Editors Note: This post was republished with permission from CannabizMedia.com
Cannacurio: Connecticut Hemp
It is hemp season and today’s Cannacurio delves into the hemp licenses in our home state of Connecticut. Connecticut has three types of licenses right now that includes cultivation, processing, and manufacturing. Between Pending and Active there are 217 licenses and here is how they break down across activities:
Manufacturer License: To make hemp products intended for human ingestion, inhalation, absorption or other internal consumption (collectively “consumables”), you must apply for and receive a manufacturer of hemp consumables license. Such a license is required to engage in the conversion of the hemp plant into a byproduct by means of adding heat, solvents, or any method of extraction to modify the original composition of the plant into a consumable.
Processor License: To use or convert hemp to make a product that is not a consumable, you must obtain a license from the Department of Agriculture. The processor license will be required to produce all animal food, and non-consumables, such as textiles and building products.
Grower License: Issued to a person in the state-licensed by the commissioner to cultivate, grow, harvest, handle, store, and market hemp.
- There are 217 active and pending Connecticut hemp licenses so far this year
- 66% of the licenses are cultivators, 25% cultivators, and 9% processors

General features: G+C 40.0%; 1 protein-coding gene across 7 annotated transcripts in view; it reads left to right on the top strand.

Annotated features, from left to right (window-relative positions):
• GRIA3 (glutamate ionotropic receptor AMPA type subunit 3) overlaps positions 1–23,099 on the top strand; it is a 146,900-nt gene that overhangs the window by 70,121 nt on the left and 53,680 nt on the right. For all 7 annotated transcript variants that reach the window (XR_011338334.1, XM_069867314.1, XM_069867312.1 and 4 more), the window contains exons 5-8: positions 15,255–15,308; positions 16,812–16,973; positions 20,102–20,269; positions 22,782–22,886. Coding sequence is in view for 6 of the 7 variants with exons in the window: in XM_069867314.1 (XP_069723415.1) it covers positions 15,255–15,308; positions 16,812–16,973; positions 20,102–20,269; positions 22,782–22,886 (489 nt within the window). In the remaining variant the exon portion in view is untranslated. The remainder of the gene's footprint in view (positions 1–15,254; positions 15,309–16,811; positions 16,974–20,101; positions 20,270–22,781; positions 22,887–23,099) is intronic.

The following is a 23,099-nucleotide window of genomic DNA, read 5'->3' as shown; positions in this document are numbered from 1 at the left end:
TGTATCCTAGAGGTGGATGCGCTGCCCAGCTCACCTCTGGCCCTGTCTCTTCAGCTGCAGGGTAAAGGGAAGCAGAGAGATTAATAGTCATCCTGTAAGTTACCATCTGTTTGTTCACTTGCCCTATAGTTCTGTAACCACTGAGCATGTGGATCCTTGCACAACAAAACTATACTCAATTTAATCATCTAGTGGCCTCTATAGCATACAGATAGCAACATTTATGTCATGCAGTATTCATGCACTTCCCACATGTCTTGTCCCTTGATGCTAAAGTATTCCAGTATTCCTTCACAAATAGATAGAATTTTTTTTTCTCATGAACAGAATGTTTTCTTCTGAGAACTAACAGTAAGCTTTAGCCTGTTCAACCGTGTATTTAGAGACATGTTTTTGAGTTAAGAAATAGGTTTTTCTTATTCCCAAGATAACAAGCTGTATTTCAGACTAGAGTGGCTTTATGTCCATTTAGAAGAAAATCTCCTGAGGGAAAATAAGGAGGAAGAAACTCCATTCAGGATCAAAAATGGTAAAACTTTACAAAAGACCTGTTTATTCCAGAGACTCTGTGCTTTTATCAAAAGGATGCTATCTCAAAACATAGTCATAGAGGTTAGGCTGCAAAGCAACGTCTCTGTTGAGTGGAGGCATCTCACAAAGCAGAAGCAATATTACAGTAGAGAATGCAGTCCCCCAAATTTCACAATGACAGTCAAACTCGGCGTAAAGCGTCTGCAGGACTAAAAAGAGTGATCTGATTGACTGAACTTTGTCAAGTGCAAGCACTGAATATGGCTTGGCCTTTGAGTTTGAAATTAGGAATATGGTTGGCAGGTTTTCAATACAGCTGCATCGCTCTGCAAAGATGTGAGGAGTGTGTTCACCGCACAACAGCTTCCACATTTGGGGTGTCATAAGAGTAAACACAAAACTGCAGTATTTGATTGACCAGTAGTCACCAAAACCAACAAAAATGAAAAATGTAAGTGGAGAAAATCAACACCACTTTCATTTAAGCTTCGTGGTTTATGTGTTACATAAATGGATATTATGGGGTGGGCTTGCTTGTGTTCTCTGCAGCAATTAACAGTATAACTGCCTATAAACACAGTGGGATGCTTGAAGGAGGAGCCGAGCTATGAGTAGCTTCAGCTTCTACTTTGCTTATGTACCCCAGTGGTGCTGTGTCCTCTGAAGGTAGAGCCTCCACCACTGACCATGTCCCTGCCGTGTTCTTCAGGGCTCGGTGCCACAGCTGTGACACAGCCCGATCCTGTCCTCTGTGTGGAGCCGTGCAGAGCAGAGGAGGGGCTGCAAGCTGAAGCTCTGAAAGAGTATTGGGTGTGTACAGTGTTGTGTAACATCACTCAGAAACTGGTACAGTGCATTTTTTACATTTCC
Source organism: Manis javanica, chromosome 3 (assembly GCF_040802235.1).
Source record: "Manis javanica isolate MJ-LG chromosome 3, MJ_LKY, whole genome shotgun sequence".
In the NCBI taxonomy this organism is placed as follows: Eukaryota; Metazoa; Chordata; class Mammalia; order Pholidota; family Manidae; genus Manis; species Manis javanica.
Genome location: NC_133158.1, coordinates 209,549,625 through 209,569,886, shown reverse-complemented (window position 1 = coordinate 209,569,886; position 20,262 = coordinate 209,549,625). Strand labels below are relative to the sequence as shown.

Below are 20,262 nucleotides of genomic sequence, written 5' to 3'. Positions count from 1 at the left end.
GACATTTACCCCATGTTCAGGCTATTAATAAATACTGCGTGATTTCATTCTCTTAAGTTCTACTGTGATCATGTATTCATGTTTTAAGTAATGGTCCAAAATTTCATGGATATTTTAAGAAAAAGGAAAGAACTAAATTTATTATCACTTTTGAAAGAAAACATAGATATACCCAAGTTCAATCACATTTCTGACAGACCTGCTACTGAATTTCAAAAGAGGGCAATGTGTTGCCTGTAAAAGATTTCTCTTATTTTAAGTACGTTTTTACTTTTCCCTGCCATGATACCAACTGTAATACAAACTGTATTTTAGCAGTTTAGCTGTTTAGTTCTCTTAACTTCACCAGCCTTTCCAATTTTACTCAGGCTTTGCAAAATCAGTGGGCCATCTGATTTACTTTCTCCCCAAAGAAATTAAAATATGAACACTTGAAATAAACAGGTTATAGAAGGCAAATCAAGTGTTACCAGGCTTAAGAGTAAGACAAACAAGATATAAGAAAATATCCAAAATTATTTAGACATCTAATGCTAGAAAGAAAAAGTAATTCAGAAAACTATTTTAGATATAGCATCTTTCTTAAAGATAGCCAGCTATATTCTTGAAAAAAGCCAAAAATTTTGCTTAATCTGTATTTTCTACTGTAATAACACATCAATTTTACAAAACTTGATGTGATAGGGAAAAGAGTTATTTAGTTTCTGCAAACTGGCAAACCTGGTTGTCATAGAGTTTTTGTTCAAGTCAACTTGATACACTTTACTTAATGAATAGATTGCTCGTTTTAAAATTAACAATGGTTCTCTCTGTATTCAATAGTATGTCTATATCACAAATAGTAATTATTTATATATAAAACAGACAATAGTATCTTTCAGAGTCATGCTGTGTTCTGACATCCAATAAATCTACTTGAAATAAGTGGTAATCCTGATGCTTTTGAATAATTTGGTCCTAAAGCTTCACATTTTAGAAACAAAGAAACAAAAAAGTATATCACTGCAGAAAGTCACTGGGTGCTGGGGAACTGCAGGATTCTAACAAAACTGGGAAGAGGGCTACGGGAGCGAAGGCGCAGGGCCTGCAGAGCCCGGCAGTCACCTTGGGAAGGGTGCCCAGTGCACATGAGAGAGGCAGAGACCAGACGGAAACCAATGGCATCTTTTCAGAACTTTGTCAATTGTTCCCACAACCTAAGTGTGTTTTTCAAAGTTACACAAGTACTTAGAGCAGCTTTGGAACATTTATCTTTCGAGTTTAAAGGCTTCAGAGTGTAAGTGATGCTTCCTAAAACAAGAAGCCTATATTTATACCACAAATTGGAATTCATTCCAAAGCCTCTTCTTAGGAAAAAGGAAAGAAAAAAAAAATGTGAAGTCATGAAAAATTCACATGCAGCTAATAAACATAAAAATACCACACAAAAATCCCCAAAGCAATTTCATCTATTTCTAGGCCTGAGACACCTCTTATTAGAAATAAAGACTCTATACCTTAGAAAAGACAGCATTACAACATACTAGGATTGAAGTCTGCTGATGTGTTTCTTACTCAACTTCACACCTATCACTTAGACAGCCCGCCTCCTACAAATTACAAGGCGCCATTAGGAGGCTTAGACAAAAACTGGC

- 73 of the licenses have been formed with other licenses to create a vertically integrated operation. 84% of the processors are integrated with other licenses.
- Incredible Edibles, a well-known brand, received both a cultivator and manufacturer license.
One of the questions we are increasingly asked about is how many licenses are vertically integrated. For Cannabis licensing that is easier to answer as it is often regulated – think Florida and New York for full integration or New Mexico and Connecticut for partial. However, in the hemp economy, it is really up to the discretion of the business to decide if it wants to and is qualified to manage multiple activities.
In evaluating the 217 licenses above we have determined that 73 of these licenses – or about a third have been vertically integrated into stacks of two or three licenses. 144 operate as stand-alone licenses.
In other words, 66% are stand-alone businesses and in looking at the % table above we can see that Cultivators have the highest likelihood to be a stand-alone business followed by Manufacturers and Processors.
The processing function is most likely to be vertically integrated or stacked – only 3 of the 19 processing licenses are stand-alones.
Why does this matter?
It speaks to the ease with which business owners can make the determinations as to the types of businesses they would like to pursue. There are a couple of other factors at work here as well. In order to get all three of these Connecticut licenses, the business owners had to secure cultivation and manufacturing from the Department of Agriculture and the Processing license from the Department of Consumer Protection. This supports a trend we have seen in hemp licensing where states expand the activities they permit and utilize existing regulators to help carry the burden.
We have seen this play out in Florida and Louisiana where existing regulators manage the licensure of retail sales. This is a stark contract from cannabis regulatory schemes where monolithic entities are created to handle the process.
Here are the license holders who have secured/applied to receive all three license types in Connecticut: